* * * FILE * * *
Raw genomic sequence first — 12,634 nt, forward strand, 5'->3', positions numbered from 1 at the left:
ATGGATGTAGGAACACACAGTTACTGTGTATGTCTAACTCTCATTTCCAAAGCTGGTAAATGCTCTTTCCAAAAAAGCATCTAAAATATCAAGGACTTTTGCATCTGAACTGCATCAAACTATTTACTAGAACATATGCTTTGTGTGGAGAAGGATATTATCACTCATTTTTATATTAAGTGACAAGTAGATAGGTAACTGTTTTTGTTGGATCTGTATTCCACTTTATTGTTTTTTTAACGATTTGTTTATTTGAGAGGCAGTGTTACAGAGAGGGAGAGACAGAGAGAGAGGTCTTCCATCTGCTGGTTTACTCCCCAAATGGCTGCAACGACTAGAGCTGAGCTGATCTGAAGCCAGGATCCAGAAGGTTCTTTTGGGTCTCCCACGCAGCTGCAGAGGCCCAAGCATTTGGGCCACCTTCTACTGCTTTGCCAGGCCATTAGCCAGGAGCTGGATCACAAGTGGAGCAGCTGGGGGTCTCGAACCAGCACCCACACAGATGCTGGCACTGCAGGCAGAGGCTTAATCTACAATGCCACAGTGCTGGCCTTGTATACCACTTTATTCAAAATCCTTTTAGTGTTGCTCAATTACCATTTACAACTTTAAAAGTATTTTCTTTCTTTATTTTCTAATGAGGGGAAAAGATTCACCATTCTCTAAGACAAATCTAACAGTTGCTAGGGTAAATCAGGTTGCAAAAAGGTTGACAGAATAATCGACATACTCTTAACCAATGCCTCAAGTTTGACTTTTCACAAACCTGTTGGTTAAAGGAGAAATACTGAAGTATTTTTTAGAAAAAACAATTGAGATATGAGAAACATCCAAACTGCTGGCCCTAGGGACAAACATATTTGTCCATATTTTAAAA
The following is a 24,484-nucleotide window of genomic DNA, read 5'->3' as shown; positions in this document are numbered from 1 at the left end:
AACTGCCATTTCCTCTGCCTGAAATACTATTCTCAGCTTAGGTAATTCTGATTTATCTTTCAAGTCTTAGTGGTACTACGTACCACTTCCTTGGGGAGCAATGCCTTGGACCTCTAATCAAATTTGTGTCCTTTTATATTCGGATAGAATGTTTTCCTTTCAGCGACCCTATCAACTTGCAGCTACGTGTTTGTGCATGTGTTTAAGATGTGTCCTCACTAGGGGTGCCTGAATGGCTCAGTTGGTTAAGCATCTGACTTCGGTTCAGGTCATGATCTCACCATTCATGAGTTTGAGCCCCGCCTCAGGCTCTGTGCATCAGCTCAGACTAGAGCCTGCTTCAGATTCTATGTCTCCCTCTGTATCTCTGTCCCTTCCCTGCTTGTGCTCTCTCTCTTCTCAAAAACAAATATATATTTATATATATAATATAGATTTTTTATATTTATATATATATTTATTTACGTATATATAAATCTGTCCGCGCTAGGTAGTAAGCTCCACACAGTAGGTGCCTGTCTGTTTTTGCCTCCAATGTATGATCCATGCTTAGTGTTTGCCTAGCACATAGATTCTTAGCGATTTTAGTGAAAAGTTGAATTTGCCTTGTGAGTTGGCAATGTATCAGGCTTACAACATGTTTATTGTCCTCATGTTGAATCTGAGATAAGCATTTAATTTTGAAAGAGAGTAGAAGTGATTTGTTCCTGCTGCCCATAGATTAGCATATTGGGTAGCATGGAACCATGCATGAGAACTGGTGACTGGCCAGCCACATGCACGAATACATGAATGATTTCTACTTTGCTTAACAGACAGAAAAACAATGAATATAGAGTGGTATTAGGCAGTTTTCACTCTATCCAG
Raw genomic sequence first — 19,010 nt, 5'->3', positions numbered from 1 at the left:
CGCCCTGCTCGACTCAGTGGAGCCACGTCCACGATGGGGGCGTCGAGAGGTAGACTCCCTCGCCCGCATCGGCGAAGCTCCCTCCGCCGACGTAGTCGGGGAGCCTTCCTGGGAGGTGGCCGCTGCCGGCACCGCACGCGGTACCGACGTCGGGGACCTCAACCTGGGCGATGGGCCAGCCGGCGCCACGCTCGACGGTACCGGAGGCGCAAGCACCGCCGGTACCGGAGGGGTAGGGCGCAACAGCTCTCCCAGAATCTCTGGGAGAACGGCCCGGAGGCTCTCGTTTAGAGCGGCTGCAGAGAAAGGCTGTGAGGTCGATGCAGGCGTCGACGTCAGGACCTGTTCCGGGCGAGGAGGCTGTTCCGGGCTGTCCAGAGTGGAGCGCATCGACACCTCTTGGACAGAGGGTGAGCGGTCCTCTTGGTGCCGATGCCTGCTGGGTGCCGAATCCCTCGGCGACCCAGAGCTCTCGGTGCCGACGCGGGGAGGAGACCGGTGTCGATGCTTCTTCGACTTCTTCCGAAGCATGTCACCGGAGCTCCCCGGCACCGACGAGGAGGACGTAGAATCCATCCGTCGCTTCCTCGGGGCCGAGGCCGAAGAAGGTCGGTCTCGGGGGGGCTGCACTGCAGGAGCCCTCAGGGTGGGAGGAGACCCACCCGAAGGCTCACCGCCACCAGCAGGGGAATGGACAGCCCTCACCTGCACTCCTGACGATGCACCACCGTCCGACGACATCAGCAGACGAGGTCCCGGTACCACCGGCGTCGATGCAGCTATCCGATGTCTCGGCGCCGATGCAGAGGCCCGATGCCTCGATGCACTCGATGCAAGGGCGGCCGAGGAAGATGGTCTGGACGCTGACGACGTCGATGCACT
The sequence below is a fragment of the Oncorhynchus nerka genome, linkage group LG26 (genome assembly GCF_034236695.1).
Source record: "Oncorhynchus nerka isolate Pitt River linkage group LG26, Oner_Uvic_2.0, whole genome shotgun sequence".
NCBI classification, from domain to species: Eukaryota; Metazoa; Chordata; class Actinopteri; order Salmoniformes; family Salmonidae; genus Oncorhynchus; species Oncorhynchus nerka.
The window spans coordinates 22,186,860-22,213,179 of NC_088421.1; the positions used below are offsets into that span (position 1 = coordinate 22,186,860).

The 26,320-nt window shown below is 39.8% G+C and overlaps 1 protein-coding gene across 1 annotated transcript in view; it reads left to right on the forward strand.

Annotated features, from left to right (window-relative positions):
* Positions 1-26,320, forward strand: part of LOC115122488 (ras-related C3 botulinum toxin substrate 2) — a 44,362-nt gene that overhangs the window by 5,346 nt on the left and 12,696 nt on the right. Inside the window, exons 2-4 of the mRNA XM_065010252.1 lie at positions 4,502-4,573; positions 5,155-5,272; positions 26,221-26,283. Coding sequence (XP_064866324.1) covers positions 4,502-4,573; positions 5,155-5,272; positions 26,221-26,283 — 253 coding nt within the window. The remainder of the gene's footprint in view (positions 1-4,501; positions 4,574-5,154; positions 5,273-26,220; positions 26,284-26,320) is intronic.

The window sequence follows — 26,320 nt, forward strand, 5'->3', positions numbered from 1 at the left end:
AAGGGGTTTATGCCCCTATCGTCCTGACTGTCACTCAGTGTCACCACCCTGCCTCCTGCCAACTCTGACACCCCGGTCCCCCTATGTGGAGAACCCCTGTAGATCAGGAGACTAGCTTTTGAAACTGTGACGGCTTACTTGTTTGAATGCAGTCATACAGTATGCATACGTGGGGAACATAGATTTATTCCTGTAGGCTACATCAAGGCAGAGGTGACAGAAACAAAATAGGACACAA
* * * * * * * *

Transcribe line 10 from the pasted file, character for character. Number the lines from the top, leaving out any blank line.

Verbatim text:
The window spans coordinates 22,186,860-22,213,179 of NC_088421.1; the positions used below are offsets into that span (position 1 = coordinate 22,186,860).